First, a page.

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troung
12 Nov 14,, 04:33
Wow

Duped by Medill Innocence Project, Milwaukee man now free
Former Milwaukee resident Alstory Simon was freed last week from Jacksonville Correctional Center in Illinois. He served nearly 15 years in prison after he was coerced into confessing to a double murder in Illinois.
Brandon Kimber
Former Milwaukee resident Alstory Simon was freed last week from Jacksonville Correctional Center in Illinois. He served nearly 15 years in prison after he was coerced into confessing to a double murder in Illinois.
Nov. 6, 2014

The first time I wrote about Alstory Simon, then a Milwaukee north sider, was in 1999, right after he confessed to a double murder in Chicago.

Simon's shocking admission not to police but to an investigator working for Northwestern University's Medill Innocence Project led to the release and pardon of a man on death row for the crime, and ultimately to the death penalty being abolished in Illinois.

Two years later, I wrote about Simon again. This time he had reached out to me from prison to say the confession and subsequent guilty plea were involuntary. He insisted he was innocent, as do most inmates who send letters to reporters from prison.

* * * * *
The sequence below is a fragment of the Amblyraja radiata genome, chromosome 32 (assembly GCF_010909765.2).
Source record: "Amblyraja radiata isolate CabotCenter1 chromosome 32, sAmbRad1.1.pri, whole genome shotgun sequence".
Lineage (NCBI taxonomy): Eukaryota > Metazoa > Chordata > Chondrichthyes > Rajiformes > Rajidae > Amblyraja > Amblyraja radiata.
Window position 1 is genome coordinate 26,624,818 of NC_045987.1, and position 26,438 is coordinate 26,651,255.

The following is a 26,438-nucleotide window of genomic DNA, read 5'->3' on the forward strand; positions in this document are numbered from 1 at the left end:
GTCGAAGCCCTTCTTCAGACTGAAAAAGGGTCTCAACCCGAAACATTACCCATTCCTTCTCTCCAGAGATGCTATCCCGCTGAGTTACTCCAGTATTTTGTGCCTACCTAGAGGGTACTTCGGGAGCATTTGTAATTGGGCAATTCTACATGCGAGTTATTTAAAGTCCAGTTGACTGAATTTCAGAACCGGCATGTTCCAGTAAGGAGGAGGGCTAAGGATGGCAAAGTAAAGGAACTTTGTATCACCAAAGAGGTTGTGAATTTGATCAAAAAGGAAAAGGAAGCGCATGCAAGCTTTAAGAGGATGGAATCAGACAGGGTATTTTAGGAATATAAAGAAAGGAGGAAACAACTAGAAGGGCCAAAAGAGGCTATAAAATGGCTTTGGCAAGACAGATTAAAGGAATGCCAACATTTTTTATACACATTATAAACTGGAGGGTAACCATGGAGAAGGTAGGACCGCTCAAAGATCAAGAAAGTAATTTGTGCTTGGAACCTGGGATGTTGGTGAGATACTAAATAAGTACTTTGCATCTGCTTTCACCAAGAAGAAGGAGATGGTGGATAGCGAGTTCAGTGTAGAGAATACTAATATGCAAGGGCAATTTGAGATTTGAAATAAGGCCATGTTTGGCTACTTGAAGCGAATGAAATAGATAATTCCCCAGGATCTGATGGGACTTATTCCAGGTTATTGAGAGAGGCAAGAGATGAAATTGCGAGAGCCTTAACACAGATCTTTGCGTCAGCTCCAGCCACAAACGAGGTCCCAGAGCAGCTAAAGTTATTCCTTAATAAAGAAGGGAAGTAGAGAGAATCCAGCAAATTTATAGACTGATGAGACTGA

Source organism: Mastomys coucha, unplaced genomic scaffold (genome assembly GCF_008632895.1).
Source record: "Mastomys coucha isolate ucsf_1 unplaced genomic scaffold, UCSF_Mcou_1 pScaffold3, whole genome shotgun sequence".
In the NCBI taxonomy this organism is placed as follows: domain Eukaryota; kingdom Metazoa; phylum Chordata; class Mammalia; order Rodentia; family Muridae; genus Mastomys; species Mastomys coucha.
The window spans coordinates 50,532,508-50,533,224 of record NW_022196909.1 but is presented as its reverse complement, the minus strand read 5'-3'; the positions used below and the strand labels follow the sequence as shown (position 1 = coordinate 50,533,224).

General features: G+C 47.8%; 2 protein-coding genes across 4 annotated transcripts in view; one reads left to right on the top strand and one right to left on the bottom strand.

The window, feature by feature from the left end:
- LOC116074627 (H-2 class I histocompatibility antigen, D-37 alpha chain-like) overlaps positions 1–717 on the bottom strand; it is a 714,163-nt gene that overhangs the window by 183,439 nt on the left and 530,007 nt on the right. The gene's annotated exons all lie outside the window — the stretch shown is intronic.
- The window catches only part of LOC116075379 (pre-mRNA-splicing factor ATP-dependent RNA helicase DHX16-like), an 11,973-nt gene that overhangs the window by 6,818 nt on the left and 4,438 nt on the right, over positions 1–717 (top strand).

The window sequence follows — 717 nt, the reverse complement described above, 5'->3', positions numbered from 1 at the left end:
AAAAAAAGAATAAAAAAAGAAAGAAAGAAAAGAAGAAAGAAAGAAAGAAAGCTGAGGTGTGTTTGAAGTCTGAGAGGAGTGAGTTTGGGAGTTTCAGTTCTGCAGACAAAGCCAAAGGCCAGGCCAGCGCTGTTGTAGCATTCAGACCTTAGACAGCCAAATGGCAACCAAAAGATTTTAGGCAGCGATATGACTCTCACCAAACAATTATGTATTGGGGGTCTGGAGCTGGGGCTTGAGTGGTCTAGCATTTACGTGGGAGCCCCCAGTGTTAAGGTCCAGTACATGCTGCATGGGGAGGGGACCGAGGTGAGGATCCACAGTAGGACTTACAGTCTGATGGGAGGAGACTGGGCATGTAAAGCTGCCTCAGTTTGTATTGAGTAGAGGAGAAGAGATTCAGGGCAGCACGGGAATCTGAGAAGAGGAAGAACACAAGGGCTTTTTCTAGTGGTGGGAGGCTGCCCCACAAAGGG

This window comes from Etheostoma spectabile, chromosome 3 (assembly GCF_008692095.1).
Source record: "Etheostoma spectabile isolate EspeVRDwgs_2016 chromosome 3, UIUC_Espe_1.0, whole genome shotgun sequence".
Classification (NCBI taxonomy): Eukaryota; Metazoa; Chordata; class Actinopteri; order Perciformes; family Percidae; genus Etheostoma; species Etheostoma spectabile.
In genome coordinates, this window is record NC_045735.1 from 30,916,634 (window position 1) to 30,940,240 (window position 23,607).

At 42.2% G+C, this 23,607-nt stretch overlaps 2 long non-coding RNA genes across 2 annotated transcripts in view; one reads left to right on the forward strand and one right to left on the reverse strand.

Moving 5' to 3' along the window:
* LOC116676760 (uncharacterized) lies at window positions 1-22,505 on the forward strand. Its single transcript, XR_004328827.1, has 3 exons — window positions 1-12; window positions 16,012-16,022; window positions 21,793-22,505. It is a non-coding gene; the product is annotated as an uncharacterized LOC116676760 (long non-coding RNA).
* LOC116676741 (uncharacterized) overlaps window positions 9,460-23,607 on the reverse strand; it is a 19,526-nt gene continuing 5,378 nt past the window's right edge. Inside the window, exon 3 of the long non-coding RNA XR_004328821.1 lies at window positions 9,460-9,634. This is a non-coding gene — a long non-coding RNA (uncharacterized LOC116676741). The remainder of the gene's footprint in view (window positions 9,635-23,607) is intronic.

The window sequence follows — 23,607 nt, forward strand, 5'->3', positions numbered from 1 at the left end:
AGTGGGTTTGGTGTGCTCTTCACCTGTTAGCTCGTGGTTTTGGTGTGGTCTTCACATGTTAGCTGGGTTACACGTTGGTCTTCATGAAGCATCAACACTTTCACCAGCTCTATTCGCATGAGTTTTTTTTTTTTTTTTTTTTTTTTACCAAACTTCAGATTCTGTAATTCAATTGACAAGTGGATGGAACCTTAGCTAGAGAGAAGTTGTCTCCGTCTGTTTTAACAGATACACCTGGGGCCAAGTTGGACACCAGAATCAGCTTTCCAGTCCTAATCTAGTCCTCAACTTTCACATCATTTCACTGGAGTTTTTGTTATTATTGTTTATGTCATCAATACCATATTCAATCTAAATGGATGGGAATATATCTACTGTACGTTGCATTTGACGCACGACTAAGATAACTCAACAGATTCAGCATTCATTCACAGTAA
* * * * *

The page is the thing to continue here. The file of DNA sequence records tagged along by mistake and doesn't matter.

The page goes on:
My column was not sympathetic. His confession was right there on videotape for everyone to see, including the detail that he had "busted off about six rounds."

Last week, Simon walked out of prison a free man after Cook County State's Attorney Anita Alvarez announced that her office, after a yearlong investigation, was vacating the charges against him and ending his 37-year sentence.

The investigation by the Medill Innocence Project, she said, "involved a series of alarming tactics that were not only coercive and absolutely unacceptable by law enforcement standards, they were potentially in violation of Mr. Simon's constitutionally protected rights."

The truth took 15 years to come out. That's 15 years that Simon, now 64, spent behind bars.

"Believe me, it is mentally painful to walk around every day, locked up for something that you know you didn't do," Simon told Shawn Rech, whose film about the case, "A Murder in the Park," now has an ending. It premieres at a film festival in New York on Nov. 17.